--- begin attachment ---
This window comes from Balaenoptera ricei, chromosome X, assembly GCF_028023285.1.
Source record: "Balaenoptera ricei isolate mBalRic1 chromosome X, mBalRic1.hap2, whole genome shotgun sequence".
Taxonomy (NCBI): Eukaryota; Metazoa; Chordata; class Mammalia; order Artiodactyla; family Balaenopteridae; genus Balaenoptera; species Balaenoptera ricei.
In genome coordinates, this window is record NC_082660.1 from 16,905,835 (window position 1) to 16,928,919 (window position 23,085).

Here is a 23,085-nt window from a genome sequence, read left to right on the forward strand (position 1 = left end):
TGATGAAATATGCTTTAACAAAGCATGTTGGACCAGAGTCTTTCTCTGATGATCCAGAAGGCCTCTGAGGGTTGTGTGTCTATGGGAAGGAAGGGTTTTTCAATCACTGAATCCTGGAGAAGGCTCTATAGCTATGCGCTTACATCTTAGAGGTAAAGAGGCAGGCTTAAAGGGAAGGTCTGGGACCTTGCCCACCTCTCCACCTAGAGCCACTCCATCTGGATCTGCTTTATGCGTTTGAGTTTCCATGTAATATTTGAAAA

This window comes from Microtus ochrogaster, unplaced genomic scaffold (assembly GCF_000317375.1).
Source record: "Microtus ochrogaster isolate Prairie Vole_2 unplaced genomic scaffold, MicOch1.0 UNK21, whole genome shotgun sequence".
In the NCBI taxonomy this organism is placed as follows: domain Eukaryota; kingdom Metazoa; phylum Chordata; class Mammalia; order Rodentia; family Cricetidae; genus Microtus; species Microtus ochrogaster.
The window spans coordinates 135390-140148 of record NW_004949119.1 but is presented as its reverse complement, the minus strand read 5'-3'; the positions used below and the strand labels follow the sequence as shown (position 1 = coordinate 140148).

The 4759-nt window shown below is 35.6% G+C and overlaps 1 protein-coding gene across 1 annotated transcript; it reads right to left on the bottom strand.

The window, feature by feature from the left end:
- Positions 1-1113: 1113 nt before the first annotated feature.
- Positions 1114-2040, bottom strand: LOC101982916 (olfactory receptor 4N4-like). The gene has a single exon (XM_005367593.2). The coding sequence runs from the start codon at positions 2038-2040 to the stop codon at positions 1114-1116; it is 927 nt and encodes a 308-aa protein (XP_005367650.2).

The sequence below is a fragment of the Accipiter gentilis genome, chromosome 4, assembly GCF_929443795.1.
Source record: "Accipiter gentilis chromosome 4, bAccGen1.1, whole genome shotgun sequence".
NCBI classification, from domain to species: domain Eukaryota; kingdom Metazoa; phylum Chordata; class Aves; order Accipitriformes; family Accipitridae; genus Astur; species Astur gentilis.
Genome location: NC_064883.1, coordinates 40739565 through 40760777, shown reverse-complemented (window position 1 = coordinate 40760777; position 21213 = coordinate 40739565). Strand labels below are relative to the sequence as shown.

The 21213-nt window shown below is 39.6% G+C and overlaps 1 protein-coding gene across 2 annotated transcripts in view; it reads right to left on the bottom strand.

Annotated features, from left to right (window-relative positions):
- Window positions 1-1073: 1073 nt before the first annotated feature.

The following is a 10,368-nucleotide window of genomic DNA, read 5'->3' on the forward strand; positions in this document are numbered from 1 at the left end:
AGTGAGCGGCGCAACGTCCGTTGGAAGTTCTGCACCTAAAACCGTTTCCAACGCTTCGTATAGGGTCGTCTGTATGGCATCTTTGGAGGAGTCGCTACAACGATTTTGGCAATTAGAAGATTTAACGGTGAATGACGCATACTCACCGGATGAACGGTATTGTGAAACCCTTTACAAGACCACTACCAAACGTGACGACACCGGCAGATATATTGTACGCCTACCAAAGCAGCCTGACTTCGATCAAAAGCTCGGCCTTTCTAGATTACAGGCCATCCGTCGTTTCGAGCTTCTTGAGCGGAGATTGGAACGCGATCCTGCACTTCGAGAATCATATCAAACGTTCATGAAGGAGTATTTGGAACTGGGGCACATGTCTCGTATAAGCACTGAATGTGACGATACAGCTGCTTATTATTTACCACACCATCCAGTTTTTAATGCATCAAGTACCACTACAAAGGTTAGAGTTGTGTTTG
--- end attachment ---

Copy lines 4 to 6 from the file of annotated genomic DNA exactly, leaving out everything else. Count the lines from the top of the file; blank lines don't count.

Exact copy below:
In genome coordinates, this window is record NC_082660.1 from 16,905,835 (window position 1) to 16,928,919 (window position 23,085).

Here is a 23,085-nt window from a genome sequence, read left to right on the forward strand (position 1 = left end):
TGATGAAATATGCTTTAACAAAGCATGTTGGACCAGAGTCTTTCTCTGATGATCCAGAAGGCCTCTGAGGGTTGTGTGTCTATGGGAAGGAAGGGTTTTTCAATCACTGAATCCTGGAGAAGGCTCTATAGCTATGCGCTTACATCTTAGAGGTAAAGAGGCAGGCTTAAAGGGAAGGTCTGGGACCTTGCCCACCTCTCCACCTAGAGCCACTCCATCTGGATCTGCTTTATGCGTTTGAGTTTCCATGTAATATTTGAAAA